Suit: Warnings could have prevented death at train crossing
The mother of a man killed by a train alleges her son was hit because there were inadequate warnings at a hazardous crossing.
Willie B. Rance filed a wrongful death suit against the railroad company, the engineer, the track owner and the refinery where the tracks were located on behalf of her son Calvin Burnett.
She is seeking punitive damages and also wants the companies to lose their Texas business licenses if they fail to promptly comply with terms of any judgment resulting from her lawsuit.
The suit, filed Feb. 19 in Jefferson County District Court, names Exxon Mobil, Union Pacific, Burlington Northern Santa Fe and engineer Louis E. Welch as defendants.
According to the original complaint, one year ago Burnett was entering the Exxon Mobil facility on U.S. 90 in Beaumont to report for work. As Burnett crossed the tracks owned by Union Pacific, he was struck by a BNSF train driven by Welch.
Burnett was killed in the collision, the suit states.
"(Defendants) were negligent in failing to install flashing light signals with gates at this crossing, even though they knew that their duty to do so was not federally pre-empted; they knew it was an extra-hazardous crossing; they knew it had been approved for signals by the state; they knew that there had been a prior accident there; and they knew the visibility was limited," the complaint alleges.
The plaintiff claims the railroad defendants relied on a corporate policy that does not require punitive action to be taken against engineers for crossing accidents where people are injured or killed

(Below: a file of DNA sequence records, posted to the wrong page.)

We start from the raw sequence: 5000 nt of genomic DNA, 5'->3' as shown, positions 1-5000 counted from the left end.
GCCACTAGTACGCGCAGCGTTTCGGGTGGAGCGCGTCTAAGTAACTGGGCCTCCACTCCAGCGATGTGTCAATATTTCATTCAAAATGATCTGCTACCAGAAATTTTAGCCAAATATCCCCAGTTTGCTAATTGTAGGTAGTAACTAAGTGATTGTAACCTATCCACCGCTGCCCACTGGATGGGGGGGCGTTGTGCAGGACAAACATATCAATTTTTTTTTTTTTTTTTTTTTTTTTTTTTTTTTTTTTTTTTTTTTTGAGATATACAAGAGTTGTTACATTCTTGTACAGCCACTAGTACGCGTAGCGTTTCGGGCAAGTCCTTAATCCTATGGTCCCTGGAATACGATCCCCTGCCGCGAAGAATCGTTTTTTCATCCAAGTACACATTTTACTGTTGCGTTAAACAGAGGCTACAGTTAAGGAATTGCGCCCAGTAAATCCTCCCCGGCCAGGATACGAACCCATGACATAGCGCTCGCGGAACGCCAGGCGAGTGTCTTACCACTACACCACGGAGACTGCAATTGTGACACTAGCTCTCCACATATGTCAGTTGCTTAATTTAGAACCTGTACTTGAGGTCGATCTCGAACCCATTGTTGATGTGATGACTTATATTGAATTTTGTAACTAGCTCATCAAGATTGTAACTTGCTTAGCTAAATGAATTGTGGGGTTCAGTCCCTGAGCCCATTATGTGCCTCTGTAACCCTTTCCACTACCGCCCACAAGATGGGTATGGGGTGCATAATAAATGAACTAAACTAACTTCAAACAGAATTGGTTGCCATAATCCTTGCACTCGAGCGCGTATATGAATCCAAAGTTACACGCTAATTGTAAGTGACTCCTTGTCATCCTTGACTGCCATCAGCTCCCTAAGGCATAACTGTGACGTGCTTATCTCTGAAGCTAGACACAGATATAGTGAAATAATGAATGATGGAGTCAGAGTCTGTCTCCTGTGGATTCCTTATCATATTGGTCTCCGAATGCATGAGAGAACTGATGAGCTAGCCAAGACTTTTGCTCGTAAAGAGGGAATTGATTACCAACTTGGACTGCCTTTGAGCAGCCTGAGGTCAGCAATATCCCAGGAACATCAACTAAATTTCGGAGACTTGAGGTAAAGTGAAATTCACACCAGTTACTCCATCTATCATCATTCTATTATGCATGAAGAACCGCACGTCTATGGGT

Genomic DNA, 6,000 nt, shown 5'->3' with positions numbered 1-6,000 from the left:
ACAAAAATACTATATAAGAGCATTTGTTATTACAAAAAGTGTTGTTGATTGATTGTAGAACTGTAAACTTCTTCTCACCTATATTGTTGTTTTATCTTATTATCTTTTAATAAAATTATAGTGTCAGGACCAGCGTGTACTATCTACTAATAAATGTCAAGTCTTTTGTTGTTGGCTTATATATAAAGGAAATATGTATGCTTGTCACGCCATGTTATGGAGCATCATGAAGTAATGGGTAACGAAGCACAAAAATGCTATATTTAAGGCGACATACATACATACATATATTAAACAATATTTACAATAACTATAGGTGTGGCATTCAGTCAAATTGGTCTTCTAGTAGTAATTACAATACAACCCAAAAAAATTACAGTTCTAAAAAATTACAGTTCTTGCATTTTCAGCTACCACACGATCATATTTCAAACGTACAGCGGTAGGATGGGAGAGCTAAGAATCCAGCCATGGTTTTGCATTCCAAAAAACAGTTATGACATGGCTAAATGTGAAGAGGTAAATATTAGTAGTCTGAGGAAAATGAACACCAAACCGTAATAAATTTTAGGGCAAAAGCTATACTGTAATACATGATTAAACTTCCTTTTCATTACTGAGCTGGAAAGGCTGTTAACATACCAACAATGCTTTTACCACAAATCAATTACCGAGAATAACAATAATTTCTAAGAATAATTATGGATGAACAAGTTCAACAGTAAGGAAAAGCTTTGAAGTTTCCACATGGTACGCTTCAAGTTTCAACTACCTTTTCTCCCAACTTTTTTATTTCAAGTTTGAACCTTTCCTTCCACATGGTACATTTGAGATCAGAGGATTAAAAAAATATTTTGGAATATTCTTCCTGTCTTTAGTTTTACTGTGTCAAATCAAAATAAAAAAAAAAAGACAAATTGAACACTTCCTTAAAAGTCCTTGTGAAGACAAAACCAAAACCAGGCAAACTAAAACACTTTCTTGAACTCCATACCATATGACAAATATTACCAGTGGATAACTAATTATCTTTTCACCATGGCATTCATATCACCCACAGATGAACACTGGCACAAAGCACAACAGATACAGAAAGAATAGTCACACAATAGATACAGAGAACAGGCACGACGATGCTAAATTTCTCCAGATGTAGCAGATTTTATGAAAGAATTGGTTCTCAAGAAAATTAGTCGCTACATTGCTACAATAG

"They were negligent in spending only a small fraction of their income on the installation of flashing light signals at a dangerous crossing, when they knew that by the installation of such signals they could eliminate 90 percent of the fatalities in crossing accidents," the suit alleges.
The suit claims the companies were negligent for giving "profits priority over safety."
BNSF and UP negligently failed to install a horn on the train and failed to properly maintain and service the track, the suit alleges.
Exxon Mobil is also negligent, according to the lawsuit, because its premises posed an unreasonable risk of harm.
Engineer Welch is accused of operating the train at a rate of speed that violated ordinary care; failing to reduce speed for particular individualized hazards at the crossing; failing to keep proper lookout for vehicles; failing to apply emergency brakes, reduce train's throttle; and failing to sound the horn at the quarter-mile marker and to sound it continuously through the crossing.
The plaintiff is seeking compensation for actual damages, punitive damages for gross negligence, exemplary damages for defendants' willful and wanton misconduct and actual conscious indifference, interest, court costs and other relief.
"Furthermore, plaintiff prays the court enter an order revoking any license enabling defendants to operate in Texas and revoke any certificate authorizing defendants to do business in Texas if any judgment rendered in this case has not been satisfied within three months from the date of filing said final judgment," the case states.
Jason L. Cansler and Ryan Douglas White of Brent Coon and Associates in Beaumont will be representing her.
The case has been assigned to Judge Gary Sanderson, 60th District Court.
Case No. B183-319